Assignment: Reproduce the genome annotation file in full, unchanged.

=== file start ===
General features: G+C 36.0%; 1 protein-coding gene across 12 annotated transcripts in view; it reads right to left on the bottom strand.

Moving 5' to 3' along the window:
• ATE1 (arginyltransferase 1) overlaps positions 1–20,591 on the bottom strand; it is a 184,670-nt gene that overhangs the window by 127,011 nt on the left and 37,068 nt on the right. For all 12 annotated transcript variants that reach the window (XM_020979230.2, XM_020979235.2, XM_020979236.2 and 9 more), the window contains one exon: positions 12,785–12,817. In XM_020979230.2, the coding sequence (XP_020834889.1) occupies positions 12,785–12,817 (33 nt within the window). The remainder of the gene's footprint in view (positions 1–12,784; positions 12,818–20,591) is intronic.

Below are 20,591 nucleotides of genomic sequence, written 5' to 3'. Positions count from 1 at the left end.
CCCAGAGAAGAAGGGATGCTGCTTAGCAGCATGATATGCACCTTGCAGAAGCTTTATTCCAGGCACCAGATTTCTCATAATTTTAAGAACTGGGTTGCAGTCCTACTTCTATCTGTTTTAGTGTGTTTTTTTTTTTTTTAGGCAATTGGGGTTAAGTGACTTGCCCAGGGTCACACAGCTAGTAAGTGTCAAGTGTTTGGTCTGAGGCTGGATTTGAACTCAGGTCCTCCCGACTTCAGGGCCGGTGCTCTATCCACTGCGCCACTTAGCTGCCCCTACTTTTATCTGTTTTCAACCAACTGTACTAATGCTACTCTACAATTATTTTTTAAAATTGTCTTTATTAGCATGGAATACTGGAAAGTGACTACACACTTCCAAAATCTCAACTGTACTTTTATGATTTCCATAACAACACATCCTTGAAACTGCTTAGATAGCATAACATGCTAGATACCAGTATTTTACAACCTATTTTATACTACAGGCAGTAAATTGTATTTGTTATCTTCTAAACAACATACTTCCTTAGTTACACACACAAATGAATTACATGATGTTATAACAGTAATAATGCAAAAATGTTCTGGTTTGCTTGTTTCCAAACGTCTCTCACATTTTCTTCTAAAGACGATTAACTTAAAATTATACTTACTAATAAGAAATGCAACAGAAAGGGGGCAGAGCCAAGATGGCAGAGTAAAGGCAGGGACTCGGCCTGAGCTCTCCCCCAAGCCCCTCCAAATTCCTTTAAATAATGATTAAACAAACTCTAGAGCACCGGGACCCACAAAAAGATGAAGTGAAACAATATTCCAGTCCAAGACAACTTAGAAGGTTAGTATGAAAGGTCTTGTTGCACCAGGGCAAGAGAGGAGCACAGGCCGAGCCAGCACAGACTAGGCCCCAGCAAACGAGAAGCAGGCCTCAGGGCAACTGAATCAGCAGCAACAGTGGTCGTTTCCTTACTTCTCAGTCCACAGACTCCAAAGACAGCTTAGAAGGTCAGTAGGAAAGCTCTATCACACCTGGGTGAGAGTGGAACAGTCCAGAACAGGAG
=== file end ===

General features: G+C 36.0%; 1 protein-coding gene across 12 annotated transcripts in view; it reads right to left on the bottom strand.

Moving 5' to 3' along the window:
• ATE1 (arginyltransferase 1) overlaps positions 1–20,591 on the bottom strand; it is a 184,670-nt gene that overhangs the window by 127,011 nt on the left and 37,068 nt on the right. For all 12 annotated transcript variants that reach the window (XM_020979230.2, XM_020979235.2, XM_020979236.2 and 9 more), the window contains one exon: positions 12,785–12,817. In XM_020979230.2, the coding sequence (XP_020834889.1) occupies positions 12,785–12,817 (33 nt within the window). The remainder of the gene's footprint in view (positions 1–12,784; positions 12,818–20,591) is intronic.

Below are 20,591 nucleotides of genomic sequence, written 5' to 3'. Positions count from 1 at the left end.
CCCAGAGAAGAAGGGATGCTGCTTAGCAGCATGATATGCACCTTGCAGAAGCTTTATTCCAGGCACCAGATTTCTCATAATTTTAAGAACTGGGTTGCAGTCCTACTTCTATCTGTTTTAGTGTGTTTTTTTTTTTTTTAGGCAATTGGGGTTAAGTGACTTGCCCAGGGTCACACAGCTAGTAAGTGTCAAGTGTTTGGTCTGAGGCTGGATTTGAACTCAGGTCCTCCCGACTTCAGGGCCGGTGCTCTATCCACTGCGCCACTTAGCTGCCCCTACTTTTATCTGTTTTCAACCAACTGTACTAATGCTACTCTACAATTATTTTTTAAAATTGTCTTTATTAGCATGGAATACTGGAAAGTGACTACACACTTCCAAAATCTCAACTGTACTTTTATGATTTCCATAACAACACATCCTTGAAACTGCTTAGATAGCATAACATGCTAGATACCAGTATTTTACAACCTATTTTATACTACAGGCAGTAAATTGTATTTGTTATCTTCTAAACAACATACTTCCTTAGTTACACACACAAATGAATTACATGATGTTATAACAGTAATAATGCAAAAATGTTCTGGTTTGCTTGTTTCCAAACGTCTCTCACATTTTCTTCTAAAGACGATTAACTTAAAATTATACTTACTAATAAGAAATGCAACAGAAAGGGGGCAGAGCCAAGATGGCAGAGTAAAGGCAGGGACTCGGCCTGAGCTCTCCCCCAAGCCCCTCCAAATTCCTTTAAATAATGATTAAACAAACTCTAGAGCACCGGGACCCACAAAAAGATGAAGTGAAACAATATTCCAGTCCAAGACAACTTAGAAGGTTAGTATGAAAGGTCTTGTTGCACCAGGGCAAGAGAGGAGCACAGGCCGAGCCAGCACAGACTAGGCCCCAGCAAACGAGAAGCAGGCCTCAGGGCAACTGAATCAGCAGCAACAGTGGTCGTTTCCTTACTTCTCAGTCCACAGACTCCAAAGACAGCTTAGAAGGTCAGTAGGAAAGCTCTATCACACCTGGGTGAGAGTGGAACAGTCCAGAACAGGAG